MSPs, often tasked with providing customers with IT security services, have found themselves in the crosshairs as ransomware groups increasingly focus their attacks on the MSP market, where a single incident can enable threat actors to deploy ransomware to dozens of businesses.
For MSPs, this poses a significant security challenge – but it also presents an opportunity. Prioritizing internal security protocols allows service providers to better protect themselves and, by extension, their customers. It also enables security-conscious MSPs to differentiate from competitors who may be more vulnerable to compromise.
In this article, we’ll explore why ransomware groups are targeting MSPs and discuss best practices for mitigating ransomware attacks.
Why do attackers target MSPs?
MSPs are a logical target for ransomware groups. In 2018, the Department of Homeland Security issued an alert stating that threat actors had been targeting MSPs since May 2016.
Since that warning was issued, dozens of MSPs have fallen to ransomware, leading to tens of thousands of endpoints being encrypted and ransomware groups generating millions of dollars.
Sadly, the trend doesn’t seem to be stopping any time soon. But why exactly are MSPs such popular targets?
Easy access to targets
MSP infrastructure enables attackers to gain direct access to clients. By using the legitimate credentials of a compromised MSP, attackers can move freely between an MSP and its customers’ shared networks, where ransomware can be deployed with little effort.
As the Department of Homeland Security noted: “MSPs generally have direct and unfettered access to their customers’ networks, and may store customer data on their own internal infrastructure. By servicing a large number of customers, MSPs can achieve significant economies of scale. However, a compromise in one part of an MSP’s network can spread globally, affecting other customers and introducing risk.”
Most ransomware attacks are financially motivated. While companies are typically discouraged from paying the ransom, MSPs are often more inclined to pay because failure to do so will result in significant downtime for their entire client base and may cause irreparable damage to the MSP’s reputation.
Given that the average North American MSP has 52 active customers, according to a report by SolarWinds and The 2112 Group, the collective financial impact of a ransomware attack on an MSP can be enormous.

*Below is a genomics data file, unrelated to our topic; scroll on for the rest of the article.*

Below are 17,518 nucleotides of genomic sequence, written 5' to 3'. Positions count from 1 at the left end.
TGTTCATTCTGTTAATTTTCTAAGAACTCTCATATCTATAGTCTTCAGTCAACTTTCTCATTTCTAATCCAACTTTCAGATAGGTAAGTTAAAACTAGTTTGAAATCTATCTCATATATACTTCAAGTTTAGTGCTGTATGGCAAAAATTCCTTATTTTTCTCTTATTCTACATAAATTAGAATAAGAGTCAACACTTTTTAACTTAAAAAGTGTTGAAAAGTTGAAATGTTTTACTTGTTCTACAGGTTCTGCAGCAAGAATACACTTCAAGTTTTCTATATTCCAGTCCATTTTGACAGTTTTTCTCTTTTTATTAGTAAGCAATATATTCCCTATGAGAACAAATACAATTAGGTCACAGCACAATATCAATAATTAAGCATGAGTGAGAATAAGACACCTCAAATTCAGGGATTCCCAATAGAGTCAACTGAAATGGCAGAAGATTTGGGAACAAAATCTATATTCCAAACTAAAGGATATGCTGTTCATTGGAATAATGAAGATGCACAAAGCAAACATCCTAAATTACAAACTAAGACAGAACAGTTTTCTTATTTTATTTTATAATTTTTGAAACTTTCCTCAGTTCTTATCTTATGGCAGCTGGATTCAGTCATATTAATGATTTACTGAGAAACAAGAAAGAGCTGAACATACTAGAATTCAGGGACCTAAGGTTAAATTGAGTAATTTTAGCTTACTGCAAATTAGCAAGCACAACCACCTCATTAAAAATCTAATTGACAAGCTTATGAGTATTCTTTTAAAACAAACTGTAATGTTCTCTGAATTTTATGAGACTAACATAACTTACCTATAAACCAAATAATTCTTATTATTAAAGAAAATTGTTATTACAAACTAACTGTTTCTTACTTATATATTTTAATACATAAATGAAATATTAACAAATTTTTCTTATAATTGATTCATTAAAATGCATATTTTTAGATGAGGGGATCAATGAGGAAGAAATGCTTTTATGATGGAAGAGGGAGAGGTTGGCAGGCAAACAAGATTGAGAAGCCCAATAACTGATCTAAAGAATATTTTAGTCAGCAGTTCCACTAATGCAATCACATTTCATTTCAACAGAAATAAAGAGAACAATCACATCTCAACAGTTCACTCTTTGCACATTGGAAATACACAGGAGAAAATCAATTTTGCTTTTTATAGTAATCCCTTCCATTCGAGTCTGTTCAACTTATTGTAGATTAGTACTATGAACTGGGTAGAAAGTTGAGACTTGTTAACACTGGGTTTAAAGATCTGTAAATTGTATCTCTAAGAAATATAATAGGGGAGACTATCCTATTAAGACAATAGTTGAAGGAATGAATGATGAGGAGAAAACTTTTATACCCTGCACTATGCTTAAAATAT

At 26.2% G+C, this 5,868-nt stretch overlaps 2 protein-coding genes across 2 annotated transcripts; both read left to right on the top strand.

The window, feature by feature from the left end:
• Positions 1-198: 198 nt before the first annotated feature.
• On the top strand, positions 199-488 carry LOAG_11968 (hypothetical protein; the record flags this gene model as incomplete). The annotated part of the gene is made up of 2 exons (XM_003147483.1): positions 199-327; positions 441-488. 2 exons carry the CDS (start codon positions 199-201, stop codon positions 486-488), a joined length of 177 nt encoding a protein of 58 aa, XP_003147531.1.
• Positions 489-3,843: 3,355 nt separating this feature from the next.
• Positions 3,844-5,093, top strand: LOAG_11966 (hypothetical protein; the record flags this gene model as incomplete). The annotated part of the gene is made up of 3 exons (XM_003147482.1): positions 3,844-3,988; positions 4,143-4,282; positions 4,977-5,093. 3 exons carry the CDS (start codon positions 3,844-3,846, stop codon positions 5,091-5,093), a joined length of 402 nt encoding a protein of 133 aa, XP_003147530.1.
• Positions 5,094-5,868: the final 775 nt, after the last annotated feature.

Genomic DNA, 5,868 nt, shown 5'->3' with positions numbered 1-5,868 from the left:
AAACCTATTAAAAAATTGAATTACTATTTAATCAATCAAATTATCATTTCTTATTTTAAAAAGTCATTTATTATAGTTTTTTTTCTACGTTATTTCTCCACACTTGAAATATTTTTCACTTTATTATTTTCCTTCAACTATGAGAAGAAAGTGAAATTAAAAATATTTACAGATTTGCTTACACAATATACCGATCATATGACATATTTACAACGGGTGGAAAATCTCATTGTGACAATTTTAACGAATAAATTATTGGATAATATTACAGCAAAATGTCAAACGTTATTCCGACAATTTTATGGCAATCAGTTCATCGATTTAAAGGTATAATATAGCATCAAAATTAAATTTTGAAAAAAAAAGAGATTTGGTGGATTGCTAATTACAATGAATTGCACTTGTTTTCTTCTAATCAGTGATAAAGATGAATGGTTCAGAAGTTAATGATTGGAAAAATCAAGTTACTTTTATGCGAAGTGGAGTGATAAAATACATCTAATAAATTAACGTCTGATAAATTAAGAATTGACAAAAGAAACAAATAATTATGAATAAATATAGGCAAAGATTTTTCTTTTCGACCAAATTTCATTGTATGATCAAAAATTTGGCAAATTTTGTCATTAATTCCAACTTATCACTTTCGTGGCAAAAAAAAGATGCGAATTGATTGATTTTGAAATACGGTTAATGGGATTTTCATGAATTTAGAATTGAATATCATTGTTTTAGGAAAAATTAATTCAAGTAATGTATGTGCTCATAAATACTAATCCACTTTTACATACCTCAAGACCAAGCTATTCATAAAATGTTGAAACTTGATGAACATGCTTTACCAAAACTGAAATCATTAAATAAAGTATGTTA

Lack of resources
MSPs are often much smaller than the companies they serve – in fact, 65 percent of MSPs have less than 10 full-time employees, according to the above report.
Smaller MSPs are typically operating with limited resources, may lack dedicated security personnel and are often so busy that they simply don’t have the time to maintain strict cybersecurity practices.
Consequently, MSPs can be easier targets than larger corporations, while still giving attackers access to potentially hundreds or thousands of endpoints.
Biggest ransomware threats for MSPs
First discovered in August 2018, Ryuk was infamous for targeting large enterprises and making ransom demands that were, at the time, more than 10 times the average. Ryuk is typically dropped onto systems that have been compromised by Emotet and/or Trickbot, two trojans that are usually distributed via phishing emails. A number of MSPs have been affected by Ryuk, including Data Resolution, CorVel and CloudJumper.
Sodinokibi, sometimes referred to as REvil, was first spotted in April 2019. Threat actors typically use Sodinokibi to target MSPs by exploiting RDP vulnerabilities, stealing privileged credentials and leveraging commonly used remote monitoring and management (RMM) software to deploy ransomware to an MSP’s customers’ endpoints. Many MSPs have been affected by Sodinokibi, including Complete Technology Solutions, PerCSoft and Synoptek.
Best practices for mitigating ransomware
Adhering to proven cybersecurity fundamentals can go a long way toward securing both internal and client endpoints. The following recommendations should not be considered comprehensive but rather a collection of best practices for mitigating ransomware.